Ticks are tiny arachnids that feed on blood. Ticks can cause allergic reactions and can carry diseases. The most well-known disease is Lyme disease, which affects dogs and humans. It's normal for a tick bite bump on a dog to last for a few days, and it should go away soon, but keep an eye on it just in case it doesn't.
Removing a tick
It's worth keeping the tick to have it tested for any diseases if you can. Place the tick in a Ziploc bag with a moistened cotton ball in it and place it in the refrigerator until you can take it to your vet. Disinfect the area with soap and warm water. Animal Medical Hospital says to avoid alcohol because that will hurt your dog; soap and water are enough to do the trick.
If you spot a tick on your dog, it should be removed right away. Tweezers can be used, but there are also specialized tick-removing hooks that could be a good investment if you live in an area that is prone to tick infestations. You want to remove the tick in a similar manner to removing a nail with a hammer claw.
You want to slide the tweezers or the hook under the tick's body and avoid squeezing it or pulling it out so quickly that the head stays in and the body comes out. Using steady, firm pressure, pull the tick straight up and away. If the tick has really burrowed in, it could take some firm pressure to pull it out.
Tick head stays in
When you try to pull a tick out of your dog, a common experience is that the body is pulled out but the tick head (it's actually not a head but just mouth parts) stays in because it has burrowed in. According to Animal Planet, if the tick head stays in, it puts your pet at a greater risk for an abscess or an infection. It is likely best to have your veterinarian remove the tick, as it is something that is difficult for people to do if they haven't done it before.
If the tick head stays in your pet after you pull it out, call your vet and bring your pet in for an inspection of the area. Your vet may need to excise the area to get it out, particularly if it has been attached for a long time and has burrowed in deeply. Antibiotics may be needed.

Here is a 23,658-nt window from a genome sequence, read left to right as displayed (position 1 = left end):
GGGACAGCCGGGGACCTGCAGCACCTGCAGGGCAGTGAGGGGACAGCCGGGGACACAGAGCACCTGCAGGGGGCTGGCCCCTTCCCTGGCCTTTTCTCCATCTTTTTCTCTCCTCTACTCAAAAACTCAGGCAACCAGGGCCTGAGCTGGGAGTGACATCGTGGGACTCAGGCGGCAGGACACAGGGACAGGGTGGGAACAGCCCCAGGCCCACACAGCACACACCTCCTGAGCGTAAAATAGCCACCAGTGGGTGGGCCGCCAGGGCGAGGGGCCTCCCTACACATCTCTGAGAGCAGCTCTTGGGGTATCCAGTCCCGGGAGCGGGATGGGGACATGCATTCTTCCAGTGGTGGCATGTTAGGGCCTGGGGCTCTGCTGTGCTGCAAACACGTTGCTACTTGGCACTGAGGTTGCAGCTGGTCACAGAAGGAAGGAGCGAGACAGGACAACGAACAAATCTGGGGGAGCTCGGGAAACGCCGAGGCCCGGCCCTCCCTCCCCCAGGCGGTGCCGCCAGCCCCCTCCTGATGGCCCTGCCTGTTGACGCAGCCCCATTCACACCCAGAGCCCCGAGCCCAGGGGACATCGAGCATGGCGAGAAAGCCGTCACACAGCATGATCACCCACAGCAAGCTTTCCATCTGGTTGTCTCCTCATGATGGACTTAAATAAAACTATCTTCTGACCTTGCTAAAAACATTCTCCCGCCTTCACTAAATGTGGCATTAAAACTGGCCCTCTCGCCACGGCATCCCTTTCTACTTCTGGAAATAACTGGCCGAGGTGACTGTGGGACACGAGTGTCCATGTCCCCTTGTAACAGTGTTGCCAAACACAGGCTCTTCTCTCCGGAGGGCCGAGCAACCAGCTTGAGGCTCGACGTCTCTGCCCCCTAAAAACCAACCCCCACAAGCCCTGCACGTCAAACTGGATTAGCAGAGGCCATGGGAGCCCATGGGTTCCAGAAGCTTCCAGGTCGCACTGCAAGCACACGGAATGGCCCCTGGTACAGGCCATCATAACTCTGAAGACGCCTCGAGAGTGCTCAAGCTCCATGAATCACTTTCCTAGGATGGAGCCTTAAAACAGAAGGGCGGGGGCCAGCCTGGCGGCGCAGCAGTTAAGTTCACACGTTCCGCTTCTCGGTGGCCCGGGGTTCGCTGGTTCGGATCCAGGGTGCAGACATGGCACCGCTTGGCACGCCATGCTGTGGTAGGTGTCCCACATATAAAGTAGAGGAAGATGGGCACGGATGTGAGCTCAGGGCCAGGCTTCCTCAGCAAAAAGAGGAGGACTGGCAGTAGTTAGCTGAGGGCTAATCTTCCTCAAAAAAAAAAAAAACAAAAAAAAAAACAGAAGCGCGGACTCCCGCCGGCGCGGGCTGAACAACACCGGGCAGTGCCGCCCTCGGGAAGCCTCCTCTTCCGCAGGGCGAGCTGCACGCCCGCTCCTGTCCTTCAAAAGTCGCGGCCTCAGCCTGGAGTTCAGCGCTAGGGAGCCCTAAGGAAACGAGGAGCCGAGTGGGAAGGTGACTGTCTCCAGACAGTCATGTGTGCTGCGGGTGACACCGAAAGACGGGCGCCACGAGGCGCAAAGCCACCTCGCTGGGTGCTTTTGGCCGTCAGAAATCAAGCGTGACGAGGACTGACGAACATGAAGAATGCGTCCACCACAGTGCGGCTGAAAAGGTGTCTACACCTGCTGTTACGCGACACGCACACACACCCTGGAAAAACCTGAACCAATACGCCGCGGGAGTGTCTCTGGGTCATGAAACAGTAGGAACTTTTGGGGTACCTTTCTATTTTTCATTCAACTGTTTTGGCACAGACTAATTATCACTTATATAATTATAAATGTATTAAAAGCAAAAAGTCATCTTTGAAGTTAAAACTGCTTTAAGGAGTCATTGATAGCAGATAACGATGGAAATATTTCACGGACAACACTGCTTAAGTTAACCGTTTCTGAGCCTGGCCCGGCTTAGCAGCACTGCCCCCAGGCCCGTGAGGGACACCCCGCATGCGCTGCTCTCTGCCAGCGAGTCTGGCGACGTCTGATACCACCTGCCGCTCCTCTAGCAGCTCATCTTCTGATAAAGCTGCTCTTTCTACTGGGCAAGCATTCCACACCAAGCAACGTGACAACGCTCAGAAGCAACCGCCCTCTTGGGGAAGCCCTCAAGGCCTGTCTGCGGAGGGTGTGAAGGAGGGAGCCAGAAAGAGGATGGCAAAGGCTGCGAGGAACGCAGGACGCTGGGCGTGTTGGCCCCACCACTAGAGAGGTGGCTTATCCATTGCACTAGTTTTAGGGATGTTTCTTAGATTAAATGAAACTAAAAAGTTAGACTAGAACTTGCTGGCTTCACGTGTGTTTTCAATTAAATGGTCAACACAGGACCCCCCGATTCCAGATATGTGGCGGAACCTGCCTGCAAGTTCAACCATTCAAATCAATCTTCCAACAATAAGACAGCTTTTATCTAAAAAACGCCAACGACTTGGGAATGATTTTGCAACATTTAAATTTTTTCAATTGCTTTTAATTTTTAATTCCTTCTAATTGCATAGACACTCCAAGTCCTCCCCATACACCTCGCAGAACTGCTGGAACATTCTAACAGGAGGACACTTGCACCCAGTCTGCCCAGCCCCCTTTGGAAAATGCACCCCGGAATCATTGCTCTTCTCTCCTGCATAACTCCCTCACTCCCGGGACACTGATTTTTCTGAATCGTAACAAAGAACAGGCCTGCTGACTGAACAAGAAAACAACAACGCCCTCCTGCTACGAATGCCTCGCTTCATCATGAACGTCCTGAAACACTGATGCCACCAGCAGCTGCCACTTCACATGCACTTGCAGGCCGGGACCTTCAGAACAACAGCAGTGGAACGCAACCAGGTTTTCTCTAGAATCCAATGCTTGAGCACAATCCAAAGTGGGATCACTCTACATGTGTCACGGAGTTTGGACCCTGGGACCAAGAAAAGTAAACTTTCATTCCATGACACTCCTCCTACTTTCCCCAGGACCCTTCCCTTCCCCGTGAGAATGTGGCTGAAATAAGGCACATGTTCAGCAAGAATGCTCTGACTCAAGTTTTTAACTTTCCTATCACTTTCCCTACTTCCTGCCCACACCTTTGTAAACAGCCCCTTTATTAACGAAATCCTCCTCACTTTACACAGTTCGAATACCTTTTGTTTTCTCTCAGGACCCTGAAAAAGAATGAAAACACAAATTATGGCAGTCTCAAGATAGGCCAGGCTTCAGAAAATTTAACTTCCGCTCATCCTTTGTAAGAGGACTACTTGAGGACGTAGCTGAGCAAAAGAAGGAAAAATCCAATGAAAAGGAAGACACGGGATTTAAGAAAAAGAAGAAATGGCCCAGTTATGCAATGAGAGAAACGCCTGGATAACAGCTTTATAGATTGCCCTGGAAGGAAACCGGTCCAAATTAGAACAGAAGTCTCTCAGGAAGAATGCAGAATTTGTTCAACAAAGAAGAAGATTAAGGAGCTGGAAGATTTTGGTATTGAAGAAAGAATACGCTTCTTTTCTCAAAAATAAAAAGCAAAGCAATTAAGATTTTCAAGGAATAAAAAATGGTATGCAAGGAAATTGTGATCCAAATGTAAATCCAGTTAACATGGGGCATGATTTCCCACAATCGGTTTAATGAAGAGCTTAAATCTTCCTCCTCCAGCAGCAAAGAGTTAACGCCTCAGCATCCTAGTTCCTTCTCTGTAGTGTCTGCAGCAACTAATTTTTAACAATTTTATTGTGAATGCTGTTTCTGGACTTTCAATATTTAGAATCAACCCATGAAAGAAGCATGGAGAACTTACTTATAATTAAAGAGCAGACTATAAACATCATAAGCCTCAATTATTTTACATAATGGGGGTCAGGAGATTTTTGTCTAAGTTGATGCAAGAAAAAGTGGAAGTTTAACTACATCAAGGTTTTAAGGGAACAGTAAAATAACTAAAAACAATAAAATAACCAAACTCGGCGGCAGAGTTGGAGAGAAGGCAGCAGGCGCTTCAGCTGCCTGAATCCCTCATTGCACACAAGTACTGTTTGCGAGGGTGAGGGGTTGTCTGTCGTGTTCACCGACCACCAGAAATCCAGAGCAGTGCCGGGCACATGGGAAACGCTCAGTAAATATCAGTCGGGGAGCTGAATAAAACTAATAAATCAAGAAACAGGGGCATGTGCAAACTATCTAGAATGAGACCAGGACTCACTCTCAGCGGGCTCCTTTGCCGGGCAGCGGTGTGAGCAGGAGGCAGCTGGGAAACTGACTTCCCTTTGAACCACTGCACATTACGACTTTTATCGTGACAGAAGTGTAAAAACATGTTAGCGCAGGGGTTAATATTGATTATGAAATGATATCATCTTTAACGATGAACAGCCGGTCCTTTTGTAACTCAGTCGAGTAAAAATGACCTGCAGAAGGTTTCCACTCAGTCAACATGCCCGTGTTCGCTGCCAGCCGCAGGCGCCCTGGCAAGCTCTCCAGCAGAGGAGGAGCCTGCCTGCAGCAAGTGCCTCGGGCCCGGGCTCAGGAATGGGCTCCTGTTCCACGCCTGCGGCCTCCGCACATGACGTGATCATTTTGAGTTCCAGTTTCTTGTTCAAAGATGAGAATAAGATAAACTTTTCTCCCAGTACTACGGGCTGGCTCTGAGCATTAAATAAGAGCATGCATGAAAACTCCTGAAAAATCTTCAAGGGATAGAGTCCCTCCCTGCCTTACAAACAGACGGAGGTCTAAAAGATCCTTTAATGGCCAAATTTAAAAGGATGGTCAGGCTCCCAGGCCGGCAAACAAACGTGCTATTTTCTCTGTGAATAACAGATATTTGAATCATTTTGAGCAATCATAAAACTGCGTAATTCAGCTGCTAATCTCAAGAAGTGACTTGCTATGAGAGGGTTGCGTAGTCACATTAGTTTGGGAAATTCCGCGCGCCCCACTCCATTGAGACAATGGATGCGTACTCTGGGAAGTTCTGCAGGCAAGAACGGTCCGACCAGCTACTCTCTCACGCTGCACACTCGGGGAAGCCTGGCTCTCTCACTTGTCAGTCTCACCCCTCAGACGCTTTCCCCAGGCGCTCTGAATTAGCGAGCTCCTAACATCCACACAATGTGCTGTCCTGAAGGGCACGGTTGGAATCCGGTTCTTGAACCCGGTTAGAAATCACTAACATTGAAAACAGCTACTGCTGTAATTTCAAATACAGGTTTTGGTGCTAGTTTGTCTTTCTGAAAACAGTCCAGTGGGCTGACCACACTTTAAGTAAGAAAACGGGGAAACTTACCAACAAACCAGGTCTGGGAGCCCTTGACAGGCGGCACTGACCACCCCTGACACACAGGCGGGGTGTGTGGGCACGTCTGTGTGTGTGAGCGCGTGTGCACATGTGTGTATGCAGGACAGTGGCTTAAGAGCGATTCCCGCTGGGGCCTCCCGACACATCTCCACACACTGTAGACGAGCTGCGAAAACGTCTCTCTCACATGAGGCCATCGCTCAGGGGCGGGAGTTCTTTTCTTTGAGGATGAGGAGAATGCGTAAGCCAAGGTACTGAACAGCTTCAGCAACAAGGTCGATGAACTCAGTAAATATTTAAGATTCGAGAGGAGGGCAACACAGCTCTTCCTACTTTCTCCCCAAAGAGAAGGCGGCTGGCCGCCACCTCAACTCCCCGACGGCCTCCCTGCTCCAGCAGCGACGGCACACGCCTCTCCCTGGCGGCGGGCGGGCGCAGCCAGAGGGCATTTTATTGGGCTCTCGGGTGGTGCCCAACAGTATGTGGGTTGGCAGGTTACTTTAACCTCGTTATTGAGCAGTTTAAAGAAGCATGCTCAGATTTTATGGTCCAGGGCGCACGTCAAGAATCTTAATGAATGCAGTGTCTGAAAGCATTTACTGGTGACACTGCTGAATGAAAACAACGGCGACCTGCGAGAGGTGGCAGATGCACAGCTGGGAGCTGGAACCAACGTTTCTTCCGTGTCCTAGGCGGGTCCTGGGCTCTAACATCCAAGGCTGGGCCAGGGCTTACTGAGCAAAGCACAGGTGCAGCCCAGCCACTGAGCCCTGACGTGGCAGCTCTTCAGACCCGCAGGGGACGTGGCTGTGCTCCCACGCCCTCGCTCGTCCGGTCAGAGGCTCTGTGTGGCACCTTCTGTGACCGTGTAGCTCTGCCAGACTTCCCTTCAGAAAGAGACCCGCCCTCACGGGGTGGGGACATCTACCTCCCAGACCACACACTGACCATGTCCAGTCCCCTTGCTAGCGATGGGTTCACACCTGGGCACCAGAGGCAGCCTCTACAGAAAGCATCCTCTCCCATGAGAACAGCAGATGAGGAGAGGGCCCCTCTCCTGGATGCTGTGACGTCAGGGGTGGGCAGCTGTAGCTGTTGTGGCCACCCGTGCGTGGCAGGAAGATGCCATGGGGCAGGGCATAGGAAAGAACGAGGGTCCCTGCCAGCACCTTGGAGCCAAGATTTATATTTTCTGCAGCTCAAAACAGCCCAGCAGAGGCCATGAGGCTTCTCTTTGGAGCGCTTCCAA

Tick bite bump on a dog
PetCoach says the tick bite bump on a dog is normal and is called a granuloma. This granuloma is a reaction to the tick's saliva, and it should only stick around for no more than a few weeks. Apply some antibiotic ointment like Polysporin on the spot where the tick was attached. It is fine to put some anti-itch ointment on the site, such as Caladryl, as long as he doesn't lick too much off.
It's normal for the inflammatory response from a tick bite on a dog to become swollen. A ring of pink or red and a scab from the removal spot is also normal. If the tick bite bump on your dog drains pus or doesn't seem to be getting better, have your vet check it. It can take a while for these bumps to heal.
The longer a tick stays burrowed in, the greater the chance of it passing on a disease or causing an infection. If you notice after tick removal that your dog has a lump that gets larger the day after the removal, your dog may have an infection. Other signs of infection include pus, oozing, fever, and lethargy. Contact your vet, who will treat the infection with antibiotics.
Tick allergic reactions and diseases
VCA Hospitals says common allergic reactions to tick bites are swelling and redness at the site of the bite or hives all over the body, a swollen face, and difficulty breathing. Ticks transmit a variety of diseases, including Lyme disease, Rocky Mountain spotted fever, Ehrlichiosis, and Babesiosis, according to Barry Veterinary Hospital. If you preserve the tick and take it to your veterinarian, she can test it for any of these potential infections.
Lyme disease and Rocky Mountain spotted fever have similar symptoms, which include fever, loss of appetite, weakness, and pain and stiffness. Rocky Mountain spotted fever also involves vomiting and neurological difficulties, such as confusion. Symptoms of Ehrlichiosis include fever, loss of appetite, watery eyes and runny nose, swollen lymph nodes, and trouble breathing.
Babesiosis is a bit different. This disease causes pale gums, colored urine and discolored stool, an orange tint to the skin, and an enlarged abdomen. Luckily, antibiotics are successful in treating all of these diseases, but the sooner the treatment is started, the better.